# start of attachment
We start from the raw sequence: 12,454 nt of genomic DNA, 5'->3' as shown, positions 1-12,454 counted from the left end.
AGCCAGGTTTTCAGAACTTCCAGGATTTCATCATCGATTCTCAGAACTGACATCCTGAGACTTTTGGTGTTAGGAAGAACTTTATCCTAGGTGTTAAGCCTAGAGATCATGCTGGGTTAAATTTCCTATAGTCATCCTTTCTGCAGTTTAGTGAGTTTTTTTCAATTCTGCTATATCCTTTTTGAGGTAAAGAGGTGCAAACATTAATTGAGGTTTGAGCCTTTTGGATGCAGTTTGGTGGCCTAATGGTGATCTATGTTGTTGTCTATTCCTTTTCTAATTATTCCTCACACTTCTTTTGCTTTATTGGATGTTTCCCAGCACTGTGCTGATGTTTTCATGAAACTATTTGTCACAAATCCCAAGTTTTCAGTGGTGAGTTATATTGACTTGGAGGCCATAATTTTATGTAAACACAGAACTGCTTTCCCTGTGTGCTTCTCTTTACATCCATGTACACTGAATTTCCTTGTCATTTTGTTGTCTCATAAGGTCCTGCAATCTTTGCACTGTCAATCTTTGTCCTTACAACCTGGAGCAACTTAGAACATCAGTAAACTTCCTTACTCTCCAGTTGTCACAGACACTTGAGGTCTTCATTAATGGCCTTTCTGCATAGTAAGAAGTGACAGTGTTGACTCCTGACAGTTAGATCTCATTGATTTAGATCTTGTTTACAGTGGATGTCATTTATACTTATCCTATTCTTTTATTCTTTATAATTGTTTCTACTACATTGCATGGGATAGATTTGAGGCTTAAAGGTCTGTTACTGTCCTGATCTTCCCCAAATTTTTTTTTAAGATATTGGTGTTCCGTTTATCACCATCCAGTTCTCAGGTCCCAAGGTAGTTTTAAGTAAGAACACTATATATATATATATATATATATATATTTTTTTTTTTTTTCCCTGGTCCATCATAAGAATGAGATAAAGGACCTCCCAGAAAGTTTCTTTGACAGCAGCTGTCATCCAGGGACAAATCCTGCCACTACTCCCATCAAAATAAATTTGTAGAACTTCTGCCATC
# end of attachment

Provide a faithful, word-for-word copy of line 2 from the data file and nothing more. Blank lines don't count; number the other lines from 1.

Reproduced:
AGCCAGGTTTTCAGAACTTCCAGGATTTCATCATCGATTCTCAGAACTGACATCCTGAGACTTTTGGTGTTAGGAAGAACTTTATCCTAGGTGTTAAGCCTAGAGATCATGCTGGGTTAAATTTCCTATAGTCATCCTTTCTGCAGTTTAGTGAGTTTTTTTCAATTCTGCTATATCCTTTTTGAGGTAAAGAGGTGCAAACATTAATTGAGGTTTGAGCCTTTTGGATGCAGTTTGGTGGCCTAATGGTGATCTATGTTGTTGTCTATTCCTTTTCTAATTATTCCTCACACTTCTTTTGCTTTATTGGATGTTTCCCAGCACTGTGCTGATGTTTTCATGAAACTATTTGTCACAAATCCCAAGTTTTCAGTGGTGAGTTATATTGACTTGGAGGCCATAATTTTATGTAAACACAGAACTGCTTTCCCTGTGTGCTTCTCTTTACATCCATGTACACTGAATTTCCTTGTCATTTTGTTGTCTCATAAGGTCCTGCAATCTTTGCACTGTCAATCTTTGTCCTTACAACCTGGAGCAACTTAGAACATCAGTAAACTTCCTTACTCTCCAGTTGTCACAGACACTTGAGGTCTTCATTAATGGCCTTTCTGCATAGTAAGAAGTGACAGTGTTGACTCCTGACAGTTAGATCTCATTGATTTAGATCTTGTTTACAGTGGATGTCATTTATACTTATCCTATTCTTTTATTCTTTATAATTGTTTCTACTACATTGCATGGGATAGATTTGAGGCTTAAAGGTCTGTTACTGTCCTGATCTTCCCCAAATTTTTTTTTAAGATATTGGTGTTCCGTTTATCACCATCCAGTTCTCAGGTCCCAAGGTAGTTTTAAGTAAGAACACTATATATATATATATATATATATATATTTTTTTTTTTTTTCCCTGGTCCATCATAAGAATGAGATAAAGGACCTCCCAGAAAGTTTCTTTGACAGCAGCTGTCATCCAGGGACAAATCCTGCCACTACTCCCATCAAAATAAATTTGTAGAACTTCTGCCATC